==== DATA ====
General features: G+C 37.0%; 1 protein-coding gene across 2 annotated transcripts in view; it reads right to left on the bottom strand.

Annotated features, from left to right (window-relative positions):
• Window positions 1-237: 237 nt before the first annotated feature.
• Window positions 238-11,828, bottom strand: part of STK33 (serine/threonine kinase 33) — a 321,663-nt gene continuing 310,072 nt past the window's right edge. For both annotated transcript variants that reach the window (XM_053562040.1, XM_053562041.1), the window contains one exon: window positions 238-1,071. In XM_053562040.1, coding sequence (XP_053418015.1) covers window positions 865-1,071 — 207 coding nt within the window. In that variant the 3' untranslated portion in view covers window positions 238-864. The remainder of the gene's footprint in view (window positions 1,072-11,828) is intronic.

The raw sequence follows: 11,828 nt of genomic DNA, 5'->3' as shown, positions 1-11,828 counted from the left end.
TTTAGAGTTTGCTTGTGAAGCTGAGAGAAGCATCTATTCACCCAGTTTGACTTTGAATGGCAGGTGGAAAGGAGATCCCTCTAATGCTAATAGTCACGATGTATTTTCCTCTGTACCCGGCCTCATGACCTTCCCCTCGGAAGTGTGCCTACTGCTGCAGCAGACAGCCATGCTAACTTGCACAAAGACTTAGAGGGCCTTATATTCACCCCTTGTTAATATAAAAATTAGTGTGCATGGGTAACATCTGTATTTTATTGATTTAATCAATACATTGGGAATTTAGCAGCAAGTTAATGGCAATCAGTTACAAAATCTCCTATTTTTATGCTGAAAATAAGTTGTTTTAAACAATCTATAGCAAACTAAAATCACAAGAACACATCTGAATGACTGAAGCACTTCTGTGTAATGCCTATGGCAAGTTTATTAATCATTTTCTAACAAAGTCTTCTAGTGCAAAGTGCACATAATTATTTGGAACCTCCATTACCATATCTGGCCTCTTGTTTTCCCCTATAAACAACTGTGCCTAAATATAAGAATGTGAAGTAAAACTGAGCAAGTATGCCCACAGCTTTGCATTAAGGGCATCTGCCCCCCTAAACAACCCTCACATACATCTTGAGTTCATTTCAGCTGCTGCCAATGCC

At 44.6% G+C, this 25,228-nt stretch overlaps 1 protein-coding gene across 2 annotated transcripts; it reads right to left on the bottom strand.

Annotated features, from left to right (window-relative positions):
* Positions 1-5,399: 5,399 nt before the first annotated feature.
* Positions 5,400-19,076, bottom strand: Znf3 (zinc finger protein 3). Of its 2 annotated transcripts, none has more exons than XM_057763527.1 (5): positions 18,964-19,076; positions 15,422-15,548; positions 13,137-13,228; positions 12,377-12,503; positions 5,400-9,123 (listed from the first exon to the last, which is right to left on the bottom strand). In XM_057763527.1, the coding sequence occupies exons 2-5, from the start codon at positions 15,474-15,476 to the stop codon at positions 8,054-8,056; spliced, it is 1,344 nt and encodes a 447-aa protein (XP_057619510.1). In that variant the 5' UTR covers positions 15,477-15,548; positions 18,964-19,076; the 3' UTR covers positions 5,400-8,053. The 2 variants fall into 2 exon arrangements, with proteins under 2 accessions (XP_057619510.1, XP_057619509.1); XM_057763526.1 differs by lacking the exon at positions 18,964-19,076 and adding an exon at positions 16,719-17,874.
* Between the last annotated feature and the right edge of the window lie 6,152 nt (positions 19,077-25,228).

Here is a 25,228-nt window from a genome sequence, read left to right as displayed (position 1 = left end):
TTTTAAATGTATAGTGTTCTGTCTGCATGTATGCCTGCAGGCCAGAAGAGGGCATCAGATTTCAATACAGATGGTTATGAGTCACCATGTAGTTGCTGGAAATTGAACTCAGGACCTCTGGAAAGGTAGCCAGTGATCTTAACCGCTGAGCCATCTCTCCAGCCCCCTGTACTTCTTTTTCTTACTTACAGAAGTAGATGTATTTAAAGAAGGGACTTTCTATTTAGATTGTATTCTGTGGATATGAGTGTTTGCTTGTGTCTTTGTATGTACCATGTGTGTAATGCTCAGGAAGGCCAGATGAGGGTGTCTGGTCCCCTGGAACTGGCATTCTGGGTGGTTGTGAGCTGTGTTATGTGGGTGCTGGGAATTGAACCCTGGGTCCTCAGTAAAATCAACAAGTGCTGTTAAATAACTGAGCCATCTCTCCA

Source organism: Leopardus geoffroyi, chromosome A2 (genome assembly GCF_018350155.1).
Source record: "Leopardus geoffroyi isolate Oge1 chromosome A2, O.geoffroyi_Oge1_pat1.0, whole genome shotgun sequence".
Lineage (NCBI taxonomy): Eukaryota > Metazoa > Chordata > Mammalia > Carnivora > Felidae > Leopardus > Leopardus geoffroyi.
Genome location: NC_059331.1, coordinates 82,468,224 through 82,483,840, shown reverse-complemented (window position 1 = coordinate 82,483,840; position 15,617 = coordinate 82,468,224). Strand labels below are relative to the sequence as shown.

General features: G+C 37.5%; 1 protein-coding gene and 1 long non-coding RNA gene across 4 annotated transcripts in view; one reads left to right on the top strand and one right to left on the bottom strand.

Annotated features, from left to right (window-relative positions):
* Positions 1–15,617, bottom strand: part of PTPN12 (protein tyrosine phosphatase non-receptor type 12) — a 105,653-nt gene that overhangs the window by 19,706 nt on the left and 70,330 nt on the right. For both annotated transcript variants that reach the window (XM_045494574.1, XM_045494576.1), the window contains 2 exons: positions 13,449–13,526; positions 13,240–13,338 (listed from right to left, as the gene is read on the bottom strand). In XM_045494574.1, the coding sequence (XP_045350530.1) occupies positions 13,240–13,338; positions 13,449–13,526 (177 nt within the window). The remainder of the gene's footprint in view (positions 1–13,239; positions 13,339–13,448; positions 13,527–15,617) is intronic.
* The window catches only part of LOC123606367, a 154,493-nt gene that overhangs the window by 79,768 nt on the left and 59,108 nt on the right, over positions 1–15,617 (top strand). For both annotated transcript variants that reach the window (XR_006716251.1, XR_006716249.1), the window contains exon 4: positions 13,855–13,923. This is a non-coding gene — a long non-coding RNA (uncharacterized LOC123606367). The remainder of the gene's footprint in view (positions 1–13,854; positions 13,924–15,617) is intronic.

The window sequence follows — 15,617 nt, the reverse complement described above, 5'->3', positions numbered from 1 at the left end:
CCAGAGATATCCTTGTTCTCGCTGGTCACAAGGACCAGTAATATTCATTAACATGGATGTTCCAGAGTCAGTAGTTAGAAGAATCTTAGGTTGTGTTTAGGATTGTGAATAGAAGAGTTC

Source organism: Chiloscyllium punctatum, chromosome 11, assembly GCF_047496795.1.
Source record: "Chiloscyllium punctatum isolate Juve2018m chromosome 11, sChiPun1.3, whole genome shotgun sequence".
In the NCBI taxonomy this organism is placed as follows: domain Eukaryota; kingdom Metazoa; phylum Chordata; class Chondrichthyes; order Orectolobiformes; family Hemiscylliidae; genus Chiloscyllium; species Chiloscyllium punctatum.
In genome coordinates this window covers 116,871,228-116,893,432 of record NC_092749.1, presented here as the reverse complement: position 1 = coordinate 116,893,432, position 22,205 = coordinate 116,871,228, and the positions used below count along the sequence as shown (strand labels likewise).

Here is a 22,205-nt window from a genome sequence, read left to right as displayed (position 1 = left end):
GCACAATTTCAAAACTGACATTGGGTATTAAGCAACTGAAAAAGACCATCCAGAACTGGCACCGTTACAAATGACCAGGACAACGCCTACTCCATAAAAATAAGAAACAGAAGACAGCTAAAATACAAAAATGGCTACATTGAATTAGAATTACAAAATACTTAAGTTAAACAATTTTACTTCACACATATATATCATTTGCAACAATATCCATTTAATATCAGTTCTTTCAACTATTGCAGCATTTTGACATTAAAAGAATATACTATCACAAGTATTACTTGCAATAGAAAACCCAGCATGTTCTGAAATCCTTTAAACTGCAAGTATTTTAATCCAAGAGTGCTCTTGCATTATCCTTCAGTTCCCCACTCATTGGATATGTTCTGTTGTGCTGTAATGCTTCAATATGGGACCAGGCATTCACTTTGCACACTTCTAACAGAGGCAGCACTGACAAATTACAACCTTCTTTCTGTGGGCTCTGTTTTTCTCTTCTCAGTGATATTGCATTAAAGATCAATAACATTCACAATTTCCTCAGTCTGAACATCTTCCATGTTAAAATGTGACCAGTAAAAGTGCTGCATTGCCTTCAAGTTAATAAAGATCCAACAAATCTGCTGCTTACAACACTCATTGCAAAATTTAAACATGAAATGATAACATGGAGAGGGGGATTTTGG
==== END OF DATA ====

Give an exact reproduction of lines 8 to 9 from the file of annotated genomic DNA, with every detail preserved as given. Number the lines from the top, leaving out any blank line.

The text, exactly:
Annotated features, from left to right (window-relative positions):
* Positions 1-5,399: 5,399 nt before the first annotated feature.